Late yesterday evening, Prime Minister Boris Johnson set out his much-trailed 10-point plan for a green industrial revolution. In the plan, he announced a series of new funding and ambition announcements covering transport, hydrogen, energy efficiency, carbon capture, offshore wind, nuclear and green finance.
For transport, the PM announced long-term plans to end of the sale of new petrol and diesel cars and vans in 2030, pushed forward from the government’s previous target of 2040. Hybrid cars and vans that can drive a significant distance with “no carbon coming out of the tailpipe” can be sold until 2035. The government will also launch a consultation on the phase-out of new diesel HGVs – no date has been set yet. Offering carrots to go with the stick, the PM also announced:
- £1.3bn to accelerate the rollout of chargepoints for electric vehicles in homes, streets and on motorways across England.
- £582mn in grants for those buying zero or ultra-low emission vehicles to incentivise more people to make the transition.
- Nearly £500mn to be spent in the next four years for the development and mass-scale production of electric vehicle batteries.
The PM announced a target to remove 10MT of carbon dioxide by 2030. This will be achieved by an extra £200mn in funding for carbon capture and storage projects being added to the £800mn previously announced by the government, bringing total funding up to £1bn. This extra funding will create two carbon capture clusters by the mid-2020s, with another two set to be created by 2030, with clusters likely to focus on areas such as the Humber, Teesside, Merseyside, Grangemouth and Port Talbot.
To decarbonise building emissions, the government is targeting 600,000 heat pump installations every year by 2028. The recently launched Green Homes Grant is being extended by a year and the PM announced £1bn in funding next year to make new and existing homes and public buildings more efficient.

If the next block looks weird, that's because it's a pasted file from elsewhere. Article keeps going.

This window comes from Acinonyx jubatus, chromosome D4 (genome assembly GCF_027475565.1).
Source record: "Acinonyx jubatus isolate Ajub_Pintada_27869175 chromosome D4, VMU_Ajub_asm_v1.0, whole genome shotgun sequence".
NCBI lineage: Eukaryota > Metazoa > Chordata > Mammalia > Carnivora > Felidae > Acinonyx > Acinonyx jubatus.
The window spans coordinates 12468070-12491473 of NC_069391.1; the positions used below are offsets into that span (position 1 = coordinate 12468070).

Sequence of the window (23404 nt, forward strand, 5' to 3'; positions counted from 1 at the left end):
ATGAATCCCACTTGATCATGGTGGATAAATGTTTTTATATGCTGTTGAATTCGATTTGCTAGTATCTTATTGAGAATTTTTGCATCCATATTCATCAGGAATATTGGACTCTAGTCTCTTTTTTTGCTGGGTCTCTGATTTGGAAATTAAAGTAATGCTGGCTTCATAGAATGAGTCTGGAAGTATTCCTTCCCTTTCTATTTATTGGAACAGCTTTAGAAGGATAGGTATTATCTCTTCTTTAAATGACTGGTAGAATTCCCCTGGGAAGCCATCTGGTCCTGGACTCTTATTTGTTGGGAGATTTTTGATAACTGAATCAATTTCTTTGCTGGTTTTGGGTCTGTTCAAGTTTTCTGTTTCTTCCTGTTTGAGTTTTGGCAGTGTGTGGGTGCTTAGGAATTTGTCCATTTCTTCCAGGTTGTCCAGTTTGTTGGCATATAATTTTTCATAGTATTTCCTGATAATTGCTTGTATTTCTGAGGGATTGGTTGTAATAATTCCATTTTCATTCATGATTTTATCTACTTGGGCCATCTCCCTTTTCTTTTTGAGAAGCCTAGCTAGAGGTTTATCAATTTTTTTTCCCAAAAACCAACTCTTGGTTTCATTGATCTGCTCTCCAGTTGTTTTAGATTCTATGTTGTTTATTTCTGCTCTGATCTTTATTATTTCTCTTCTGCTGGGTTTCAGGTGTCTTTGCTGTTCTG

The PM said the UK would aim to generate 5GW of low carbon hydrogen production capacity by 2030 for industry, transport, power and homes, and aiming to develop the first town heated entirely by hydrogen by the end of the decade. On funding, he announced up to £500mn, including for trialling homes using hydrogen, starting with a ‘Hydrogen Neighbourhood’ in 2023, moving to a ‘Hydrogen Village’ by 2025, with an aim for a ‘Hydrogen Town’ – equivalent to tens of thousands of homes – before the end of the 2020s. Of this funding, £240mn will go into new hydrogen production facilities.
Low carbon power
The PM confirmed the 40GW by 2030 offshore wind target, saying this would support up to 60,000 jobs. He also announced £525mn to help develop large and smaller-scale nuclear plants, and research and develop new advanced modular reactors.
Green finance and innovation funding
The PM positioned the City of London as “the global centre of green finance”. He also highlighted the role of the previously announced £1bn energy innovation fund to “stay ahead of the latest technologies needed to reach new energy targets”.
A year and a half on from the setting the 2050 net zero target, this plan represents a step up in rhetoric and ambition from the government and we look forward to what comes out in the Energy White Paper and other important strategic documents in the next few months. We will consider this plan and the reaction to it in more detail in next week’s Energy Spectrum.